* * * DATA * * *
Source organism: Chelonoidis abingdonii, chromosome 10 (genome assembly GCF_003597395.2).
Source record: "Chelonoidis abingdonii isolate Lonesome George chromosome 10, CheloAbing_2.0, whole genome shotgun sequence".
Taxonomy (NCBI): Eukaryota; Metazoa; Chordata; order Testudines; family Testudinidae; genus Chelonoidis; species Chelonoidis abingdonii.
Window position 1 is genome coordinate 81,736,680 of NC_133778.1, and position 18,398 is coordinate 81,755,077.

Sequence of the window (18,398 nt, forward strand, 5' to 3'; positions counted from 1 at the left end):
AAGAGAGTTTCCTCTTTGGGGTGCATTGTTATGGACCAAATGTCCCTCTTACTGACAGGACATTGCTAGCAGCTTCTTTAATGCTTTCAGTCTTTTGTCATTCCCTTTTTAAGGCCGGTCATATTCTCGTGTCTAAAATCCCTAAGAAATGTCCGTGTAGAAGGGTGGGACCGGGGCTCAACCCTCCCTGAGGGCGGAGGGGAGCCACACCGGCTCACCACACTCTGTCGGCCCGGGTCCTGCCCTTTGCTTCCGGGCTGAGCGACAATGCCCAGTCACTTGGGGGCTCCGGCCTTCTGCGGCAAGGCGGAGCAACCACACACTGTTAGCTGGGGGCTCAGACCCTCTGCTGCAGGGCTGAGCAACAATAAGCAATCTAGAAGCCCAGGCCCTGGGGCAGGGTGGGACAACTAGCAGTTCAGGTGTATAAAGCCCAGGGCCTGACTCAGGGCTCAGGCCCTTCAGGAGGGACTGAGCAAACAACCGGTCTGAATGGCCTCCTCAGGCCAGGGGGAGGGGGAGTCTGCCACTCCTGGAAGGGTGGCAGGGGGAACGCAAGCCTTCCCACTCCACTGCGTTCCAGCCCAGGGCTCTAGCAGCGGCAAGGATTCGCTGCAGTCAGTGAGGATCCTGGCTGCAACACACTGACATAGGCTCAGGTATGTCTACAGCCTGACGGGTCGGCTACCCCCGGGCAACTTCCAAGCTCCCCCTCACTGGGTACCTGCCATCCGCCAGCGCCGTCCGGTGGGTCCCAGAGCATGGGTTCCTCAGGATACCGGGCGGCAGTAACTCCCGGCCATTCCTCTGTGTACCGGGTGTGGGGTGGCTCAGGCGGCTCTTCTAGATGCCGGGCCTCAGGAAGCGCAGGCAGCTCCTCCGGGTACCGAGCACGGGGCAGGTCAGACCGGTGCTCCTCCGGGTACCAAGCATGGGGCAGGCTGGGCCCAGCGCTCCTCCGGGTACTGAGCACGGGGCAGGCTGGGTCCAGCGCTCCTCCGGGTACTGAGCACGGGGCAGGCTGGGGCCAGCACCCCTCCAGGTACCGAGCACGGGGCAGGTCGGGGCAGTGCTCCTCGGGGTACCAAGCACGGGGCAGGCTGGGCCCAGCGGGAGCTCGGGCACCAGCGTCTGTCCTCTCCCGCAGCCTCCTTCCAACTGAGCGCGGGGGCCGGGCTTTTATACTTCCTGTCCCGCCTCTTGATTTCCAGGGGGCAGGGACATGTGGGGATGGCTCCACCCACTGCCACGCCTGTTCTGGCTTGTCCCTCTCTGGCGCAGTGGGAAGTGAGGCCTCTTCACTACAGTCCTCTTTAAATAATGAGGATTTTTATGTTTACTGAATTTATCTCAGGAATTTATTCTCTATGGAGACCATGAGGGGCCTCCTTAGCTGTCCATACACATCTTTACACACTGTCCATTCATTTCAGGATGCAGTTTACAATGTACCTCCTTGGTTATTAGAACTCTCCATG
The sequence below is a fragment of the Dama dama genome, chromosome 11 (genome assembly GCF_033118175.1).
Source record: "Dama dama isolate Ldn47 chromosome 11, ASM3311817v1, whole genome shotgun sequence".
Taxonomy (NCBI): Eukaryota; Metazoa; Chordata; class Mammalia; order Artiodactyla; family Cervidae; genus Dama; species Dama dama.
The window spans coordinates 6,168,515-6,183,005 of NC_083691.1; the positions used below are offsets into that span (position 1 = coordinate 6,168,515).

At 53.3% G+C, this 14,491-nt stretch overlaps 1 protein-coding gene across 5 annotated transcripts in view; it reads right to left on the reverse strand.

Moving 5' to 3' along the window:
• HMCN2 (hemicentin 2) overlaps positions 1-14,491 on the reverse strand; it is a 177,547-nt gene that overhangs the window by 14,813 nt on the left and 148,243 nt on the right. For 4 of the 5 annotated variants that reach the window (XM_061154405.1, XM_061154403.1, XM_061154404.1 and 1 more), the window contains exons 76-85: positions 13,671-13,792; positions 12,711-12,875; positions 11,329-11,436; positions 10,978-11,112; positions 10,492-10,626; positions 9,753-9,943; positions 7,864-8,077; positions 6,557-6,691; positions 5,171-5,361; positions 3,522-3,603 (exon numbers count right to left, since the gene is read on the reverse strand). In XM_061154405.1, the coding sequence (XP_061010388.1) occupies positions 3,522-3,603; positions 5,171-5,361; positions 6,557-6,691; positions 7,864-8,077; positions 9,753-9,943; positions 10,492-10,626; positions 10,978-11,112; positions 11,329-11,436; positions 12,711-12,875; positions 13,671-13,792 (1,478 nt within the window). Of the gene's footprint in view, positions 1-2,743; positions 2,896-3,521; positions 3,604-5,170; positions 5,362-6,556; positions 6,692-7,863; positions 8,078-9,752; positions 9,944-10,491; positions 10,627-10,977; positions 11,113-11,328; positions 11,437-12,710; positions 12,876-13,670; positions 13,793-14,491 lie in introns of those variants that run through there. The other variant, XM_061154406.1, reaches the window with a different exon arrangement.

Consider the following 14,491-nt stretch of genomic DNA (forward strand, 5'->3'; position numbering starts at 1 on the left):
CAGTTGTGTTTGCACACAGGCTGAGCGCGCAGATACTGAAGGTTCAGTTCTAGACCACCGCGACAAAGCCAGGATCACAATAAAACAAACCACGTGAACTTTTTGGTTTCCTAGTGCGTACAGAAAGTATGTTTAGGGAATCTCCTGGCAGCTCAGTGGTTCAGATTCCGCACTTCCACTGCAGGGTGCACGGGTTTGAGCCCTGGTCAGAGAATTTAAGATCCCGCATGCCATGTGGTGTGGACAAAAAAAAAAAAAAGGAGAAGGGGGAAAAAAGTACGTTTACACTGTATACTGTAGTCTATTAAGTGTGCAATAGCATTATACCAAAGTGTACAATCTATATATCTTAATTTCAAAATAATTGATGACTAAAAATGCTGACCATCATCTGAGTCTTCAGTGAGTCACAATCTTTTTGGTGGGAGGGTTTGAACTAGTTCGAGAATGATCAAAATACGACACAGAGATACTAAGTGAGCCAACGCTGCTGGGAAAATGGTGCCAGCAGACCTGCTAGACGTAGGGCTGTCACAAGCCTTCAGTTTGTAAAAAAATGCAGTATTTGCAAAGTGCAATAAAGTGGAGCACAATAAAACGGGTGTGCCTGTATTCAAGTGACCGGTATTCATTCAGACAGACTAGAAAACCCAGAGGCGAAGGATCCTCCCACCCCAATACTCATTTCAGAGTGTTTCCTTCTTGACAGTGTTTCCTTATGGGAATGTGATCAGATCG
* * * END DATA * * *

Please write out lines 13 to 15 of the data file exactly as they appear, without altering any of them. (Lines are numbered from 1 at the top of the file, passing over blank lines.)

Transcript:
• HMCN2 (hemicentin 2) overlaps positions 1-14,491 on the reverse strand; it is a 177,547-nt gene that overhangs the window by 14,813 nt on the left and 148,243 nt on the right. For 4 of the 5 annotated variants that reach the window (XM_061154405.1, XM_061154403.1, XM_061154404.1 and 1 more), the window contains exons 76-85: positions 13,671-13,792; positions 12,711-12,875; positions 11,329-11,436; positions 10,978-11,112; positions 10,492-10,626; positions 9,753-9,943; positions 7,864-8,077; positions 6,557-6,691; positions 5,171-5,361; positions 3,522-3,603 (exon numbers count right to left, since the gene is read on the reverse strand). In XM_061154405.1, the coding sequence (XP_061010388.1) occupies positions 3,522-3,603; positions 5,171-5,361; positions 6,557-6,691; positions 7,864-8,077; positions 9,753-9,943; positions 10,492-10,626; positions 10,978-11,112; positions 11,329-11,436; positions 12,711-12,875; positions 13,671-13,792 (1,478 nt within the window). Of the gene's footprint in view, positions 1-2,743; positions 2,896-3,521; positions 3,604-5,170; positions 5,362-6,556; positions 6,692-7,863; positions 8,078-9,752; positions 9,944-10,491; positions 10,627-10,977; positions 11,113-11,328; positions 11,437-12,710; positions 12,876-13,670; positions 13,793-14,491 lie in introns of those variants that run through there. The other variant, XM_061154406.1, reaches the window with a different exon arrangement.

Consider the following 14,491-nt stretch of genomic DNA (forward strand, 5'->3'; position numbering starts at 1 on the left):
CAGTTGTGTTTGCACACAGGCTGAGCGCGCAGATACTGAAGGTTCAGTTCTAGACCACCGCGACAAAGCCAGGATCACAATAAAACAAACCACGTGAACTTTTTGGTTTCCTAGTGCGTACAGAAAGTATGTTTAGGGAATCTCCTGGCAGCTCAGTGGTTCAGATTCCGCACTTCCACTGCAGGGTGCACGGGTTTGAGCCCTGGTCAGAGAATTTAAGATCCCGCATGCCATGTGGTGTGGACAAAAAAAAAAAAAAGGAGAAGGGGGAAAAAAGTACGTTTACACTGTATACTGTAGTCTATTAAGTGTGCAATAGCATTATACCAAAGTGTACAATCTATATATCTTAATTTCAAAATAATTGATGACTAAAAATGCTGACCATCATCTGAGTCTTCAGTGAGTCACAATCTTTTTGGTGGGAGGGTTTGAACTAGTTCGAGAATGATCAAAATACGACACAGAGATACTAAGTGAGCCAACGCTGCTGGGAAAATGGTGCCAGCAGACCTGCTAGACGTAGGGCTGTCACAAGCCTTCAGTTTGTAAAAAAATGCAGTATTTGCAAAGTGCAATAAAGTGGAGCACAATAAAACGGGTGTGCCTGTATTCAAGTGACCGGTATTCATTCAGACAGACTAGAAAACCCAGAGGCGAAGGATCCTCCCACCCCAATACTCATTTCAGAGTGTTTCCTTCTTGACAGTGTTTCCTTATGGGAATGTGATCAGATCG